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Tigers Hall of Famer Jack Morris met the media after his number-retirement ceremony Sunday at Comerica Park. Tony Paul, The Detroit News

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Detroit — Jack Morris has mellowed as his hair has grayed.

He's no longer the fire-breathing, mean, son of a gun who'd slam the ball into Sparky Anderson's frail right hand when the late, great Tigers manager (albeit, rarely) dared to remove his ace from a ballgame.

During his playing days, Morris would mix it up with just about anybody, whether you were on his team, on the other team, were an umpire, were a fan asking for an autograph, or were a member of the media asking for a quote. His nastiness toward female reporters was particularly grotesque, as has been reported over the years.

And while he's embraced this summer "lovefest," as he calls it — from his induction last month into the Baseball Hall of Fame, to Sunday's retirement of his No. 47 by the Tigers, to the celebration coming up later this week in Minnesota — Morris also has acknowledged his past transgressions.

"I made a lot of mistakes when I was young. It is documented. I can't hide from it. I have to live with it and accept a lot of the things. I've said I'm not proud of it," Morris said following the ceremony at Comerica Park.

More: Morris gushes about Detroit during number-retirement ceremony

"I think the heart and soul of Tigers fans understand that Jack Morris cared and he was out there trying to do his best, and that's what they are. They're that kind of people.

"I think they can relate to me because of that."

Lance Parrish, Morris' longtime catcher in Detroit, said he considers Morris "a brother" — and said he's seen significant change from Morris over the years, especially as he's become a grandfather to five.

"When you get a little bit older and you have grandkids and start to reflect on your life, maybe you see some videos where, 'Maybe I shouldn't have said that,'" Parrish said. "You look back where all of us were young athletes, and full of testosterone, and just out of our minds sometimes. ... You have regrets that you might've treated people a certain way.

"The thing that makes me proud of Jack is that he is willing to admit that and has made a conscious effort to change.

"He would go nuts every so often, but deep down, I knew he was a really good guy."

More: 'It was an honor': Tigers' Boyd twirls gem on Morris' day

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Tigers Hall of Famer Jack Morris met the media after his number-retirement ceremony Sunday at Comerica Park. Tony Paul, The Detroit News

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There were three No. 47 jerseys on the stage Sunday.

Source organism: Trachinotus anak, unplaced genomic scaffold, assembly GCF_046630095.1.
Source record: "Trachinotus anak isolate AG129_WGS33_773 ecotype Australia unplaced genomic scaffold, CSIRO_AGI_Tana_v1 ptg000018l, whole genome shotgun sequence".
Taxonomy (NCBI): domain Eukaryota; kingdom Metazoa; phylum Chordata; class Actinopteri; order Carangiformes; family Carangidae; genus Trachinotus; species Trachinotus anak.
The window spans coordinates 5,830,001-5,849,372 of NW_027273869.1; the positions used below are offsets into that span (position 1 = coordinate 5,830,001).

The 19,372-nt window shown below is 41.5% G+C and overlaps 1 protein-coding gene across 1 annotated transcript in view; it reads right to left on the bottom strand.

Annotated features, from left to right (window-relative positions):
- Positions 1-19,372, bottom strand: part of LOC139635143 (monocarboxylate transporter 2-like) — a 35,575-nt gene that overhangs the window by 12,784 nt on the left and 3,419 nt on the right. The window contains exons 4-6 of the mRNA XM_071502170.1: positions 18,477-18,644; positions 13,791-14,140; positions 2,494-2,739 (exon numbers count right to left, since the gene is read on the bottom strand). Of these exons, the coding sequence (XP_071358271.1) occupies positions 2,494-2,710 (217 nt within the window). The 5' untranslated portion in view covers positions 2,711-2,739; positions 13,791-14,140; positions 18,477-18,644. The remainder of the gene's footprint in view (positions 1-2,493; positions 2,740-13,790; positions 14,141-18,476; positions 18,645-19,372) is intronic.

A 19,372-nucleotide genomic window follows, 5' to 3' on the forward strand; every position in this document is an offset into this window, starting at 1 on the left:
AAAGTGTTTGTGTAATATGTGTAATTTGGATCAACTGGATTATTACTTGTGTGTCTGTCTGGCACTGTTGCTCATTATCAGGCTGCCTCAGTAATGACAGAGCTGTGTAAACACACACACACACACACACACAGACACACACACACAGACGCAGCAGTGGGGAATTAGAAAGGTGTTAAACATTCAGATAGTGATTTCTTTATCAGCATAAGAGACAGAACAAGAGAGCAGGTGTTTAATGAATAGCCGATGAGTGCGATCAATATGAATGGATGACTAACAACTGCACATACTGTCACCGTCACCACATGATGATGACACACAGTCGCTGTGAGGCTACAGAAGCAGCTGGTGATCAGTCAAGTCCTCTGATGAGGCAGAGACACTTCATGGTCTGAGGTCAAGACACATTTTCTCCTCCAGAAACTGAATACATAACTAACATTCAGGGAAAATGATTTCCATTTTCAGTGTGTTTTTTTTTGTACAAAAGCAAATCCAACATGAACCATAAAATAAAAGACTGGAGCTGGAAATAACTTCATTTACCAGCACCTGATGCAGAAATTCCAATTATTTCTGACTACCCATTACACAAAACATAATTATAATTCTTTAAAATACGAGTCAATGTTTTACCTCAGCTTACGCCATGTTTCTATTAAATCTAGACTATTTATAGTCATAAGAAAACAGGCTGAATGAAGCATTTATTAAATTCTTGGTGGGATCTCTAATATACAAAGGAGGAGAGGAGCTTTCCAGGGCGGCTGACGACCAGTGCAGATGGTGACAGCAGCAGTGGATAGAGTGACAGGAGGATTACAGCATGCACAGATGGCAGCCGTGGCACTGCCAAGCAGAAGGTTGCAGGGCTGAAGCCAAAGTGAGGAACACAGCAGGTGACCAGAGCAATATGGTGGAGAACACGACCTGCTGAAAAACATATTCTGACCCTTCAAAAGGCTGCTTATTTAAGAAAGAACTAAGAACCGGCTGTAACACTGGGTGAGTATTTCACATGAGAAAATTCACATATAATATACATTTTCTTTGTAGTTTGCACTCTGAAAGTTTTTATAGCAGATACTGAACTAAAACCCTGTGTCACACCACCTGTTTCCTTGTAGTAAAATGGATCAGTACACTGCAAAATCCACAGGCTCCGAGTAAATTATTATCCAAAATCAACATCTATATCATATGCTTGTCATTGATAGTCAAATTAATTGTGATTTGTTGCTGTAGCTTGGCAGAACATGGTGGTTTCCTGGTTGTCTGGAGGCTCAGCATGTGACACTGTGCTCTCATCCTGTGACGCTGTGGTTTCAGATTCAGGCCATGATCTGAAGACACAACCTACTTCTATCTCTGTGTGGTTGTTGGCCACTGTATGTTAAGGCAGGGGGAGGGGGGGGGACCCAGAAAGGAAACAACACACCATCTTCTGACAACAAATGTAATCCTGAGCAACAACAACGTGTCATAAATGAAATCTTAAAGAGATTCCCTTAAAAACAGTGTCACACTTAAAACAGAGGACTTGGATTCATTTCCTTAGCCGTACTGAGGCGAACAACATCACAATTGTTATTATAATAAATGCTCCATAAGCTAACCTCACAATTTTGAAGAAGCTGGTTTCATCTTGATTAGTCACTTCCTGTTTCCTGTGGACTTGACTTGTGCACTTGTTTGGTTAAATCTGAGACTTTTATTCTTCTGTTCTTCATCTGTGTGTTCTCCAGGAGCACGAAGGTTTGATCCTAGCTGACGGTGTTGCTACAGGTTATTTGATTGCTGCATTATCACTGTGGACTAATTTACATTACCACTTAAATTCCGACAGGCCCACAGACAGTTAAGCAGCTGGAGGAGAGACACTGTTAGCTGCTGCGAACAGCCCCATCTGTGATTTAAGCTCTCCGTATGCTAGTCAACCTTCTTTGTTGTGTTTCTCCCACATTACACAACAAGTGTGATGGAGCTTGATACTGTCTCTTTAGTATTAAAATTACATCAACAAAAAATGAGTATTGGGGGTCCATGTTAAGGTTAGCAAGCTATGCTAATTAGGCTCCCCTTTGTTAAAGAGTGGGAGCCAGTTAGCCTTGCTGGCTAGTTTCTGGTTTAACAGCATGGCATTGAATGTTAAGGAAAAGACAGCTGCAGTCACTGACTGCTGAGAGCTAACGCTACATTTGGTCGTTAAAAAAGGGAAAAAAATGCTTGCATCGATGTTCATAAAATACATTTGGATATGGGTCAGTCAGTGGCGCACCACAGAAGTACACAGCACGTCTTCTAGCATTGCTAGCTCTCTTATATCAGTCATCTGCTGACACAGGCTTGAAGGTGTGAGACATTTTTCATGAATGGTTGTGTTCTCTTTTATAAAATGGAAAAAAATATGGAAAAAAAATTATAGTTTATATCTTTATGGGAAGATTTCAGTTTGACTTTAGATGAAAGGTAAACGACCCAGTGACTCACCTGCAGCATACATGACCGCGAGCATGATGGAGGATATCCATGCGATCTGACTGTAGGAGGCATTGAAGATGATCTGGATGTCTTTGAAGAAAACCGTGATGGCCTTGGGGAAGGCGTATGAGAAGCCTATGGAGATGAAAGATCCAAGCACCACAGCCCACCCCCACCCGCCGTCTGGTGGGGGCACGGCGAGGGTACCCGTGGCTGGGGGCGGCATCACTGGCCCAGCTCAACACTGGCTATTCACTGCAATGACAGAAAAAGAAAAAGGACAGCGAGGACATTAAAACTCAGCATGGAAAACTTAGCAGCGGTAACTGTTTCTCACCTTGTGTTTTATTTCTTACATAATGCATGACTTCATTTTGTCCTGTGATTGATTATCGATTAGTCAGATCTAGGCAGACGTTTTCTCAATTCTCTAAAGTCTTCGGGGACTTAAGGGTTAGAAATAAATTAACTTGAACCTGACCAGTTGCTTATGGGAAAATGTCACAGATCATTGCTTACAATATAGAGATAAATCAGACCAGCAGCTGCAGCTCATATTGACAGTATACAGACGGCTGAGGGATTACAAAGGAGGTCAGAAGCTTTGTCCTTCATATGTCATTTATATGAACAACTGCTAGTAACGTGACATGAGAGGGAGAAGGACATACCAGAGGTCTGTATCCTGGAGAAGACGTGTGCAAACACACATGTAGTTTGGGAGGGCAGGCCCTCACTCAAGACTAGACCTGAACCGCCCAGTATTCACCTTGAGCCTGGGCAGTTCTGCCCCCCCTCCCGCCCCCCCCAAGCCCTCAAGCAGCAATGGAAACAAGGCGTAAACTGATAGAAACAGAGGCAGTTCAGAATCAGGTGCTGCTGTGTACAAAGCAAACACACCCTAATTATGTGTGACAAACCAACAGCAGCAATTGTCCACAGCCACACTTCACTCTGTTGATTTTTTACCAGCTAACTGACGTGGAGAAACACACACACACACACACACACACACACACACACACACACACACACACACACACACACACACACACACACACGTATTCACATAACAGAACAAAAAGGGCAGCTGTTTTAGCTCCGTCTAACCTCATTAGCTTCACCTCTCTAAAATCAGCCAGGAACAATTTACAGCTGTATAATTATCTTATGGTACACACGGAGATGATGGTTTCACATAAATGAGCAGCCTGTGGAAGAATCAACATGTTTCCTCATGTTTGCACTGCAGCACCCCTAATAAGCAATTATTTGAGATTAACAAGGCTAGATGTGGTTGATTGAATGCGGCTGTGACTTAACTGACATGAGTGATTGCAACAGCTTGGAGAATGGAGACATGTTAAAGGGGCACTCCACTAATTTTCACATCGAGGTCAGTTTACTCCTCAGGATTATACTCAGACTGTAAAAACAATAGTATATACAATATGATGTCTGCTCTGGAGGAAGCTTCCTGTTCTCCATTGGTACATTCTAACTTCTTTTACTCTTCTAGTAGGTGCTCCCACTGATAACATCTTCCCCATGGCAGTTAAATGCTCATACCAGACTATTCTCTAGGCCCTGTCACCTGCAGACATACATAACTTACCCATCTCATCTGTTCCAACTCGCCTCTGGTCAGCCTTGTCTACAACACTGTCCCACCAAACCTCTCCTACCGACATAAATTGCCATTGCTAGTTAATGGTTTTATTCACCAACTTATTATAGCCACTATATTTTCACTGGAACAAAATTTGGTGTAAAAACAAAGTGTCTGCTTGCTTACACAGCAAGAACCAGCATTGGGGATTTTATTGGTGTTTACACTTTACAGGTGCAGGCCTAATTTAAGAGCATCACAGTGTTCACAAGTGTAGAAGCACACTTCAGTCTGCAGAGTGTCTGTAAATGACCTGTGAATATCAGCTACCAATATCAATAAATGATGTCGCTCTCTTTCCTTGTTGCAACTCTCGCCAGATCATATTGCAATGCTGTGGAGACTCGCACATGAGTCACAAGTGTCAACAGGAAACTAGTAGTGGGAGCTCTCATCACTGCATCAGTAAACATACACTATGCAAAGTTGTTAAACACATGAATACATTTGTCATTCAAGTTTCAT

But there were about 10,000 No. 47 jerseys that were missing.

Shortly before the gates opened Sunday, the Tigers announced that a "shipping" issue prevented them from distributing the 10,000 replica road Morris jerseys that were to be passed out to the first 10,000 fans walking into the ballpark.

"Due to issues with the shipping of today’s scheduled promotional giveaway, we are unable to distribute the Jack Morris 1984 replica road jersey at today’s game as planned," the Tigers said in a statement issued around 10:30 a.m. Sunday. "The first 10,000 fans through the gates at today’s game will be given a voucher to redeem the giveaway item. 

"Additional details on redeeming the jersey can be found on Tigers social media channels, and Tigers.com. We sincerely apologize for any inconvenience."

Road jerseys always are among the most popular Tigers giveaway, and fans were lined up in the thousands before the gates opened Sunday. Sunday's attendance was 30,105.

On Sunday, Aug. 26, the Tigers will give away another 10,000 replica road jerseys, of Alan Trammell's No. 3. Trammell's number will be retired before that day's game against the Chicago White Sox.

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Former Tigers catcher Lance Parrish met the media following Jack Morris' number-retirement ceremony Sunday at Comerica Park. Tony Paul, The Detroit News

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It's been quite the summer for Morris.

"I call it a lovefest," he said with a smile. "My wife teases me all the time, 'You tired of Jack Morris yet?' And the answer is yeah, but it's been so much fun."

... Morris was the seventh Tigers player to have his number retired. Trammell will be No. 8. And Morris has a suggestion for No. 9. "I feel strongly that Lou (Whitaker) will be there someday."

Whitaker received a huge ovation and a loud, drawn-out "Loouuuuuu" upon his introduction Sunday. He declined to speak with reporters.

... The Tigers wore special Morris patches on their jerseys Sunday, featuring his No. 47. A Morris emblem also replaced the on-deck circles at Comerica Park.

... Other former Tigers personalities in attendance Sunday including longtime trainer Pio DiSalvo, and former Tigers Scott Lusader and Larry Pashnick, who pitched for Michigan State and for the Tigers from 1982-83.

... Unlike the other Tigers players to have their numbers retired, the Tigers didn't unveil a Morris statue Sunday. The official word from the team is that it is still TBD regarding statues for Morris and Trammell.

... Morris gave a special shout out to a player "I wish was here today," the late Mark "The Bird" Fidrych, whose injury in April 1978 led to Morris making his first start of that season.

... Here are the Tigers who have worn No. 47: Morris (1977-90), Terry Humphrey (1975), Phil Meeler (1972), Gary Taylor (1969), Don McMahon (1968-69), Joe Sparma (1964), Bobo Osborne (1958) and Duke Maas (1955-56).

tpaul@detroitnews.com

twitter.com/tonypaul1984

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